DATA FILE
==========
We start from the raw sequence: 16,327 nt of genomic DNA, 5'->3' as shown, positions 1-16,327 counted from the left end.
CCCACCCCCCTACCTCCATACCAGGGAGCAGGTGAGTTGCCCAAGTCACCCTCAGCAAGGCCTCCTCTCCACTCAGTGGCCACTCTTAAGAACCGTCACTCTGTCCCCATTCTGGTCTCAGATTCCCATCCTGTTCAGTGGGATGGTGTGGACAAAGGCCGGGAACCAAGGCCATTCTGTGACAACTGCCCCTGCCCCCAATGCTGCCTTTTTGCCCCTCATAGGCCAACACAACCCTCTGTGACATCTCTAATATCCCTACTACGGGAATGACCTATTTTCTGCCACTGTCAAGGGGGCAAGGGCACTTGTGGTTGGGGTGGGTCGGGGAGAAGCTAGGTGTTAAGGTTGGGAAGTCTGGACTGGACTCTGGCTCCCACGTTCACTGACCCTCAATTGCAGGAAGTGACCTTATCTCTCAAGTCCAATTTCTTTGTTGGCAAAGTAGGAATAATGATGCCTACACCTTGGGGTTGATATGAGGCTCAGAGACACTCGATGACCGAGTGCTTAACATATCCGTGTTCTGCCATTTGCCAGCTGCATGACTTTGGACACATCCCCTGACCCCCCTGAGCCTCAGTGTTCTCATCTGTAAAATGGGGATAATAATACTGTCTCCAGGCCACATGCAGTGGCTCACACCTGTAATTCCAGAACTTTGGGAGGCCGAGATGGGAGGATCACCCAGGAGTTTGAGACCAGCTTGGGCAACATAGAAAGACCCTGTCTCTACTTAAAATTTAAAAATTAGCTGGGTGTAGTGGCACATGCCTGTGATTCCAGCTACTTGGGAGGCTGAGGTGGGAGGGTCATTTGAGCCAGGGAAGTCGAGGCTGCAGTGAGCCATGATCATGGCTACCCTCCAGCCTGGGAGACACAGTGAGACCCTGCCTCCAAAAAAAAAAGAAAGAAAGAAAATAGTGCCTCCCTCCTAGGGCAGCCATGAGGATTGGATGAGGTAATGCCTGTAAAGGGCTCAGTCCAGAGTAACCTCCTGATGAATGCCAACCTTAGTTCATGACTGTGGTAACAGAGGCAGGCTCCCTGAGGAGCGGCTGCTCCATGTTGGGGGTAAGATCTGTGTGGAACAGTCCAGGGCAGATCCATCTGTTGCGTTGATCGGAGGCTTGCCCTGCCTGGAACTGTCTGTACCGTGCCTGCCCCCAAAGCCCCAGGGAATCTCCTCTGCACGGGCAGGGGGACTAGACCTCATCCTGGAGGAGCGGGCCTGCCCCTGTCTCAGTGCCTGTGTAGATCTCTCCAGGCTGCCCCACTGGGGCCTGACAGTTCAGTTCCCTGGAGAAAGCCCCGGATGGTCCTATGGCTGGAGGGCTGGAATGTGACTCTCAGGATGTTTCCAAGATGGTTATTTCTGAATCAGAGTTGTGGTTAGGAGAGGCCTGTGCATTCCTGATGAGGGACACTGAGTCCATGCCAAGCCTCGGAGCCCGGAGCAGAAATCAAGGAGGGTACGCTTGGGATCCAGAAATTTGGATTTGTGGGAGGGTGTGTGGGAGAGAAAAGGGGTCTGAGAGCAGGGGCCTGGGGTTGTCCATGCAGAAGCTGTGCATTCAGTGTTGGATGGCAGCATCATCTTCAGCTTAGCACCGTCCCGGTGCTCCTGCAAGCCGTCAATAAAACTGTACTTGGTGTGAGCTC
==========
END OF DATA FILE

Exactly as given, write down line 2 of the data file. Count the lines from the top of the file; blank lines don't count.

CCCACCCCCCTACCTCCATACCAGGGAGCAGGTGAGTTGCCCAAGTCACCCTCAGCAAGGCCTCCTCTCCACTCAGTGGCCACTCTTAAGAACCGTCACTCTGTCCCCATTCTGGTCTCAGATTCCCATCCTGTTCAGTGGGATGGTGTGGACAAAGGCCGGGAACCAAGGCCATTCTGTGACAACTGCCCCTGCCCCCAATGCTGCCTTTTTGCCCCTCATAGGCCAACACAACCCTCTGTGACATCTCTAATATCCCTACTACGGGAATGACCTATTTTCTGCCACTGTCAAGGGGGCAAGGGCACTTGTGGTTGGGGTGGGTCGGGGAGAAGCTAGGTGTTAAGGTTGGGAAGTCTGGACTGGACTCTGGCTCCCACGTTCACTGACCCTCAATTGCAGGAAGTGACCTTATCTCTCAAGTCCAATTTCTTTGTTGGCAAAGTAGGAATAATGATGCCTACACCTTGGGGTTGATATGAGGCTCAGAGACACTCGATGACCGAGTGCTTAACATATCCGTGTTCTGCCATTTGCCAGCTGCATGACTTTGGACACATCCCCTGACCCCCCTGAGCCTCAGTGTTCTCATCTGTAAAATGGGGATAATAATACTGTCTCCAGGCCACATGCAGTGGCTCACACCTGTAATTCCAGAACTTTGGGAGGCCGAGATGGGAGGATCACCCAGGAGTTTGAGACCAGCTTGGGCAACATAGAAAGACCCTGTCTCTACTTAAAATTTAAAAATTAGCTGGGTGTAGTGGCACATGCCTGTGATTCCAGCTACTTGGGAGGCTGAGGTGGGAGGGTCATTTGAGCCAGGGAAGTCGAGGCTGCAGTGAGCCATGATCATGGCTACCCTCCAGCCTGGGAGACACAGTGAGACCCTGCCTCCAAAAAAAAAAGAAAGAAAGAAAATAGTGCCTCCCTCCTAGGGCAGCCATGAGGATTGGATGAGGTAATGCCTGTAAAGGGCTCAGTCCAGAGTAACCTCCTGATGAATGCCAACCTTAGTTCATGACTGTGGTAACAGAGGCAGGCTCCCTGAGGAGCGGCTGCTCCATGTTGGGGGTAAGATCTGTGTGGAACAGTCCAGGGCAGATCCATCTGTTGCGTTGATCGGAGGCTTGCCCTGCCTGGAACTGTCTGTACCGTGCCTGCCCCCAAAGCCCCAGGGAATCTCCTCTGCACGGGCAGGGGGACTAGACCTCATCCTGGAGGAGCGGGCCTGCCCCTGTCTCAGTGCCTGTGTAGATCTCTCCAGGCTGCCCCACTGGGGCCTGACAGTTCAGTTCCCTGGAGAAAGCCCCGGATGGTCCTATGGCTGGAGGGCTGGAATGTGACTCTCAGGATGTTTCCAAGATGGTTATTTCTGAATCAGAGTTGTGGTTAGGAGAGGCCTGTGCATTCCTGATGAGGGACACTGAGTCCATGCCAAGCCTCGGAGCCCGGAGCAGAAATCAAGGAGGGTACGCTTGGGATCCAGAAATTTGGATTTGTGGGAGGGTGTGTGGGAGAGAAAAGGGGTCTGAGAGCAGGGGCCTGGGGTTGTCCATGCAGAAGCTGTGCATTCAGTGTTGGATGGCAGCATCATCTTCAGCTTAGCACCGTCCCGGTGCTCCTGCAAGCCGTCAATAAAACTGTACTTGGTGTGAGCTC